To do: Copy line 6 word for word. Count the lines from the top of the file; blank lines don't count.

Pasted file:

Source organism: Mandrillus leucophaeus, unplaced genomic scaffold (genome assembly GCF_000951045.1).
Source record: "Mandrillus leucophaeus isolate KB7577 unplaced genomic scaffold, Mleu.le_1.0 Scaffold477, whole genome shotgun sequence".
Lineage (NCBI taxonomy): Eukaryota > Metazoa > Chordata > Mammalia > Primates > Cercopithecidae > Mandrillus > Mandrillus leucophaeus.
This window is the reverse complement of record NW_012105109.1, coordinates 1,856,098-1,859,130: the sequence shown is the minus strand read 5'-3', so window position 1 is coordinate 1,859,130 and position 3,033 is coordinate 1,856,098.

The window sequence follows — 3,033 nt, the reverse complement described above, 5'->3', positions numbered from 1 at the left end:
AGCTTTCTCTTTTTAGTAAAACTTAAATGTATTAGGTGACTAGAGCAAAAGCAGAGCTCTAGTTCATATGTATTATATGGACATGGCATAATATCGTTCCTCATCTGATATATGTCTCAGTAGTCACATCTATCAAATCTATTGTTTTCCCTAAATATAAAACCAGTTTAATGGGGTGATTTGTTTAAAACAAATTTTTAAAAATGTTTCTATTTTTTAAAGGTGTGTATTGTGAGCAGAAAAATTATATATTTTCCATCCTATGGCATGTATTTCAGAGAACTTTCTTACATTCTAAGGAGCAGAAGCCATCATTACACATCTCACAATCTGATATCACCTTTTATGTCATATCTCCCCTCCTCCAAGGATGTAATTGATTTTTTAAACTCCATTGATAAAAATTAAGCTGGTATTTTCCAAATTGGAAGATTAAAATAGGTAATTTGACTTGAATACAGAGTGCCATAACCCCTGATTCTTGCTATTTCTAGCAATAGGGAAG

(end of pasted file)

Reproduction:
AGCTTTCTCTTTTTAGTAAAACTTAAATGTATTAGGTGACTAGAGCAAAAGCAGAGCTCTAGTTCATATGTATTATATGGACATGGCATAATATCGTTCCTCATCTGATATATGTCTCAGTAGTCACATCTATCAAATCTATTGTTTTCCCTAAATATAAAACCAGTTTAATGGGGTGATTTGTTTAAAACAAATTTTTAAAAATGTTTCTATTTTTTAAAGGTGTGTATTGTGAGCAGAAAAATTATATATTTTCCATCCTATGGCATGTATTTCAGAGAACTTTCTTACATTCTAAGGAGCAGAAGCCATCATTACACATCTCACAATCTGATATCACCTTTTATGTCATATCTCCCCTCCTCCAAGGATGTAATTGATTTTTTAAACTCCATTGATAAAAATTAAGCTGGTATTTTCCAAATTGGAAGATTAAAATAGGTAATTTGACTTGAATACAGAGTGCCATAACCCCTGATTCTTGCTATTTCTAGCAATAGGGAAG